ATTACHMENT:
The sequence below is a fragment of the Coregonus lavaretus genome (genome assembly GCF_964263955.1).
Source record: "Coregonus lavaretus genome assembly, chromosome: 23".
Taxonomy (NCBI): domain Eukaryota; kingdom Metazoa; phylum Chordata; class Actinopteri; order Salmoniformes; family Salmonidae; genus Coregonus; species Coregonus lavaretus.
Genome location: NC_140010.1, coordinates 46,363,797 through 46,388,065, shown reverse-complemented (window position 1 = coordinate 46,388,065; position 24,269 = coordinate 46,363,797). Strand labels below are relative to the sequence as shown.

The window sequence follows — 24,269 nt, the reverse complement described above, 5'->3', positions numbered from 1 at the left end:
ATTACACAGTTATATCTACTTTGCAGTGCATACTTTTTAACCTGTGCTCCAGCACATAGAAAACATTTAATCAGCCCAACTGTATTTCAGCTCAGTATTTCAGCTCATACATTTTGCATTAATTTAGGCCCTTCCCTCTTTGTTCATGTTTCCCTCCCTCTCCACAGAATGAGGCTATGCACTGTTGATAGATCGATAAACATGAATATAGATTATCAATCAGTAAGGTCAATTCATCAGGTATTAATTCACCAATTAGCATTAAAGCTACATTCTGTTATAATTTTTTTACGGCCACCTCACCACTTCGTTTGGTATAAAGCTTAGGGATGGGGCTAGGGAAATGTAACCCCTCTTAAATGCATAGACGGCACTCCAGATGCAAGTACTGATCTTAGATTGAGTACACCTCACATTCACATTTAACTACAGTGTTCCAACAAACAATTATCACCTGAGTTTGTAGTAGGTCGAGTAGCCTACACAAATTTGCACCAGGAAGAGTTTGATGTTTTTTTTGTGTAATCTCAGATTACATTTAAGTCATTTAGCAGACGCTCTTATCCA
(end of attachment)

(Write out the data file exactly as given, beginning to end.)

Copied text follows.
The sequence below is a fragment of the Coregonus lavaretus genome (genome assembly GCF_964263955.1).
Source record: "Coregonus lavaretus genome assembly, chromosome: 23".
Taxonomy (NCBI): domain Eukaryota; kingdom Metazoa; phylum Chordata; class Actinopteri; order Salmoniformes; family Salmonidae; genus Coregonus; species Coregonus lavaretus.
Genome location: NC_140010.1, coordinates 46,363,797 through 46,388,065, shown reverse-complemented (window position 1 = coordinate 46,388,065; position 24,269 = coordinate 46,363,797). Strand labels below are relative to the sequence as shown.

The window sequence follows — 24,269 nt, the reverse complement described above, 5'->3', positions numbered from 1 at the left end:
ATTACACAGTTATATCTACTTTGCAGTGCATACTTTTTAACCTGTGCTCCAGCACATAGAAAACATTTAATCAGCCCAACTGTATTTCAGCTCAGTATTTCAGCTCATACATTTTGCATTAATTTAGGCCCTTCCCTCTTTGTTCATGTTTCCCTCCCTCTCCACAGAATGAGGCTATGCACTGTTGATAGATCGATAAACATGAATATAGATTATCAATCAGTAAGGTCAATTCATCAGGTATTAATTCACCAATTAGCATTAAAGCTACATTCTGTTATAATTTTTTTACGGCCACCTCACCACTTCGTTTGGTATAAAGCTTAGGGATGGGGCTAGGGAAATGTAACCCCTCTTAAATGCATAGACGGCACTCCAGATGCAAGTACTGATCTTAGATTGAGTACACCTCACATTCACATTTAACTACAGTGTTCCAACAAACAATTATCACCTGAGTTTGTAGTAGGTCGAGTAGCCTACACAAATTTGCACCAGGAAGAGTTTGATGTTTTTTTTGTGTAATCTCAGATTACATTTAAGTCATTTAGCAGACGCTCTTATCCA